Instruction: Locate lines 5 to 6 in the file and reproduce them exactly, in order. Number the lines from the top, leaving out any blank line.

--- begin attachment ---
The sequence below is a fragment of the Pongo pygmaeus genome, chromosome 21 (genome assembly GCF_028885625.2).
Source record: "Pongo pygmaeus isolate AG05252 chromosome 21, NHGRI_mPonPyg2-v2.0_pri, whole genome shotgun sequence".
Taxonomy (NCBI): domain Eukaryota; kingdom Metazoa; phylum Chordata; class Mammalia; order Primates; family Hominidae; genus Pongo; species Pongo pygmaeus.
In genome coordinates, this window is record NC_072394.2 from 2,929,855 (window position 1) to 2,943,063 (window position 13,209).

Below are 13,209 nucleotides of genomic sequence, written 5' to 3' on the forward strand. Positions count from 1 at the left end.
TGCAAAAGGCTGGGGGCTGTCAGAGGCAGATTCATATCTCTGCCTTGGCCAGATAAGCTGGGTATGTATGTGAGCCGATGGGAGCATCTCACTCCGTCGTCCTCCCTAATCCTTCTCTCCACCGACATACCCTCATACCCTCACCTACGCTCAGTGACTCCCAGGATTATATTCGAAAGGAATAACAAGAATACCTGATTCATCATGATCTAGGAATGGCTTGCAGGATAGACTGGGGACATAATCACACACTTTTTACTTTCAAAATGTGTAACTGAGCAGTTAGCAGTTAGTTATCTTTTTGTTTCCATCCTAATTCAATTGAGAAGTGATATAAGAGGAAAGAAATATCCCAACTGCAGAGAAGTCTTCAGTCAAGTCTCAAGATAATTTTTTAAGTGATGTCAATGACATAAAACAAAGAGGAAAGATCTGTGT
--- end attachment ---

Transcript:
Below are 13,209 nucleotides of genomic sequence, written 5' to 3' on the forward strand. Positions count from 1 at the left end.
TGCAAAAGGCTGGGGGCTGTCAGAGGCAGATTCATATCTCTGCCTTGGCCAGATAAGCTGGGTATGTATGTGAGCCGATGGGAGCATCTCACTCCGTCGTCCTCCCTAATCCTTCTCTCCACCGACATACCCTCATACCCTCACCTACGCTCAGTGACTCCCAGGATTATATTCGAAAGGAATAACAAGAATACCTGATTCATCATGATCTAGGAATGGCTTGCAGGATAGACTGGGGACATAATCACACACTTTTTACTTTCAAAATGTGTAACTGAGCAGTTAGCAGTTAGTTATCTTTTTGTTTCCATCCTAATTCAATTGAGAAGTGATATAAGAGGAAAGAAATATCCCAACTGCAGAGAAGTCTTCAGTCAAGTCTCAAGATAATTTTTTAAGTGATGTCAATGACATAAAACAAAGAGGAAAGATCTGTGT